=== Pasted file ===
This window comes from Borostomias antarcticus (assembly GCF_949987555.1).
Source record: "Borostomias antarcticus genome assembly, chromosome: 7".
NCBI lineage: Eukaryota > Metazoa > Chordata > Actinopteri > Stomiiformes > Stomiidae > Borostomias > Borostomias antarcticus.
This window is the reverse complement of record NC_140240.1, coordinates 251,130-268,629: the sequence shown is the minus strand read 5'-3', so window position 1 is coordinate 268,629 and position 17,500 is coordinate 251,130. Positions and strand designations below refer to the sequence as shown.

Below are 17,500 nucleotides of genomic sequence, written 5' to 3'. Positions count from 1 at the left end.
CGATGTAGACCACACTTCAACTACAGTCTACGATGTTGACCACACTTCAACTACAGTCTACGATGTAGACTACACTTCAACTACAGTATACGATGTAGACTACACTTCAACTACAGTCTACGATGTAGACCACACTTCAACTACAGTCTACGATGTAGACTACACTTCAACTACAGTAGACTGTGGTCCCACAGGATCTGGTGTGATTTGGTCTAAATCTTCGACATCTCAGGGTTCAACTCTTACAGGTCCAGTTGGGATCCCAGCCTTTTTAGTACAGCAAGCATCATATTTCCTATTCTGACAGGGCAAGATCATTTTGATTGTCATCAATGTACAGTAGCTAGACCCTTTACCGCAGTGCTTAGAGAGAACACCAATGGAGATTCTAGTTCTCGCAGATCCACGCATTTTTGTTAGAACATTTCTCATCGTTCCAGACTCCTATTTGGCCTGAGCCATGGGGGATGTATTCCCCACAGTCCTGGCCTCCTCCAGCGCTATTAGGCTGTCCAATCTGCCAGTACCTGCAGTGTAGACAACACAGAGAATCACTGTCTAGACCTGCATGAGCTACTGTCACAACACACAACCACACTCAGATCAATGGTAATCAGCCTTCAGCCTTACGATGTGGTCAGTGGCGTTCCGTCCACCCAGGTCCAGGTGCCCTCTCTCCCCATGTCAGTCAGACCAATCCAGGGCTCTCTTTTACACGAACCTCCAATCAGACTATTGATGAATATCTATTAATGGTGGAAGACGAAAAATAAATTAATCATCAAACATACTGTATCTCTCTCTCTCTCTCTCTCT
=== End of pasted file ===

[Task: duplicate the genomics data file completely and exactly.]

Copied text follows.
This window comes from Borostomias antarcticus (assembly GCF_949987555.1).
Source record: "Borostomias antarcticus genome assembly, chromosome: 7".
NCBI lineage: Eukaryota > Metazoa > Chordata > Actinopteri > Stomiiformes > Stomiidae > Borostomias > Borostomias antarcticus.
This window is the reverse complement of record NC_140240.1, coordinates 251,130-268,629: the sequence shown is the minus strand read 5'-3', so window position 1 is coordinate 268,629 and position 17,500 is coordinate 251,130. Positions and strand designations below refer to the sequence as shown.

Below are 17,500 nucleotides of genomic sequence, written 5' to 3'. Positions count from 1 at the left end.
CGATGTAGACCACACTTCAACTACAGTCTACGATGTTGACCACACTTCAACTACAGTCTACGATGTAGACTACACTTCAACTACAGTATACGATGTAGACTACACTTCAACTACAGTCTACGATGTAGACCACACTTCAACTACAGTCTACGATGTAGACTACACTTCAACTACAGTAGACTGTGGTCCCACAGGATCTGGTGTGATTTGGTCTAAATCTTCGACATCTCAGGGTTCAACTCTTACAGGTCCAGTTGGGATCCCAGCCTTTTTAGTACAGCAAGCATCATATTTCCTATTCTGACAGGGCAAGATCATTTTGATTGTCATCAATGTACAGTAGCTAGACCCTTTACCGCAGTGCTTAGAGAGAACACCAATGGAGATTCTAGTTCTCGCAGATCCACGCATTTTTGTTAGAACATTTCTCATCGTTCCAGACTCCTATTTGGCCTGAGCCATGGGGGATGTATTCCCCACAGTCCTGGCCTCCTCCAGCGCTATTAGGCTGTCCAATCTGCCAGTACCTGCAGTGTAGACAACACAGAGAATCACTGTCTAGACCTGCATGAGCTACTGTCACAACACACAACCACACTCAGATCAATGGTAATCAGCCTTCAGCCTTACGATGTGGTCAGTGGCGTTCCGTCCACCCAGGTCCAGGTGCCCTCTCTCCCCATGTCAGTCAGACCAATCCAGGGCTCTCTTTTACACGAACCTCCAATCAGACTATTGATGAATATCTATTAATGGTGGAAGACGAAAAATAAATTAATCATCAAACATACTGTATCTCTCTCTCTCTCTCTCTCT